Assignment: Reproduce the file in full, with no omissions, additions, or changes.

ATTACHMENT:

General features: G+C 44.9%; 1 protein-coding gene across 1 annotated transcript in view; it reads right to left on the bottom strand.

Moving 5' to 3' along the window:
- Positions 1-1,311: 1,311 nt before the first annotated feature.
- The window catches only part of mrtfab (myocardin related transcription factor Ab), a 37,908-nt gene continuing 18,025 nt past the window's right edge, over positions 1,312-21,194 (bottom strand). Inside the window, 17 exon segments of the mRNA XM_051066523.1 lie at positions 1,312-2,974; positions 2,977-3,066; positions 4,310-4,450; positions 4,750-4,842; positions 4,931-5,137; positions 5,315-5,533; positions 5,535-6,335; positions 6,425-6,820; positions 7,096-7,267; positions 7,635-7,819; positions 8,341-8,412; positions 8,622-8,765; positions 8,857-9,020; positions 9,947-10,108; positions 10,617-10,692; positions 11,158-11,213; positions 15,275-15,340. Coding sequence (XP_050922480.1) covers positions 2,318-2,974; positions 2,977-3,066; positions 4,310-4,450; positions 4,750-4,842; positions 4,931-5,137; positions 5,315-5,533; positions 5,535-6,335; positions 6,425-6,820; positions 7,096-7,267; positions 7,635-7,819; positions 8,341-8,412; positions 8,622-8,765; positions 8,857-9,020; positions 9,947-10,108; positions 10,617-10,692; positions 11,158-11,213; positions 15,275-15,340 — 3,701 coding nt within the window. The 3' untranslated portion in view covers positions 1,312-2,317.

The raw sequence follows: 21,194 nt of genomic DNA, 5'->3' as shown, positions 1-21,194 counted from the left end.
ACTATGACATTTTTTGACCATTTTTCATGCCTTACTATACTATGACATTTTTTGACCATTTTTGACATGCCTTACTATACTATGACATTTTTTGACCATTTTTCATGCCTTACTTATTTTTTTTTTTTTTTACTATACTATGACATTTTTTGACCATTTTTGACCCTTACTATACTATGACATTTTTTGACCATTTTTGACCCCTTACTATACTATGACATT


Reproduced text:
General features: G+C 44.9%; 1 protein-coding gene across 1 annotated transcript in view; it reads right to left on the bottom strand.

Moving 5' to 3' along the window:
- Positions 1-1,311: 1,311 nt before the first annotated feature.
- The window catches only part of mrtfab (myocardin related transcription factor Ab), a 37,908-nt gene continuing 18,025 nt past the window's right edge, over positions 1,312-21,194 (bottom strand). Inside the window, 17 exon segments of the mRNA XM_051066523.1 lie at positions 1,312-2,974; positions 2,977-3,066; positions 4,310-4,450; positions 4,750-4,842; positions 4,931-5,137; positions 5,315-5,533; positions 5,535-6,335; positions 6,425-6,820; positions 7,096-7,267; positions 7,635-7,819; positions 8,341-8,412; positions 8,622-8,765; positions 8,857-9,020; positions 9,947-10,108; positions 10,617-10,692; positions 11,158-11,213; positions 15,275-15,340. Coding sequence (XP_050922480.1) covers positions 2,318-2,974; positions 2,977-3,066; positions 4,310-4,450; positions 4,750-4,842; positions 4,931-5,137; positions 5,315-5,533; positions 5,535-6,335; positions 6,425-6,820; positions 7,096-7,267; positions 7,635-7,819; positions 8,341-8,412; positions 8,622-8,765; positions 8,857-9,020; positions 9,947-10,108; positions 10,617-10,692; positions 11,158-11,213; positions 15,275-15,340 — 3,701 coding nt within the window. The 3' untranslated portion in view covers positions 1,312-2,317.

The raw sequence follows: 21,194 nt of genomic DNA, 5'->3' as shown, positions 1-21,194 counted from the left end.
ACTATGACATTTTTTGACCATTTTTCATGCCTTACTATACTATGACATTTTTTGACCATTTTTGACATGCCTTACTATACTATGACATTTTTTGACCATTTTTCATGCCTTACTTATTTTTTTTTTTTTTTACTATACTATGACATTTTTTGACCATTTTTGACCCTTACTATACTATGACATTTTTTGACCATTTTTGACCCCTTACTATACTATGACATT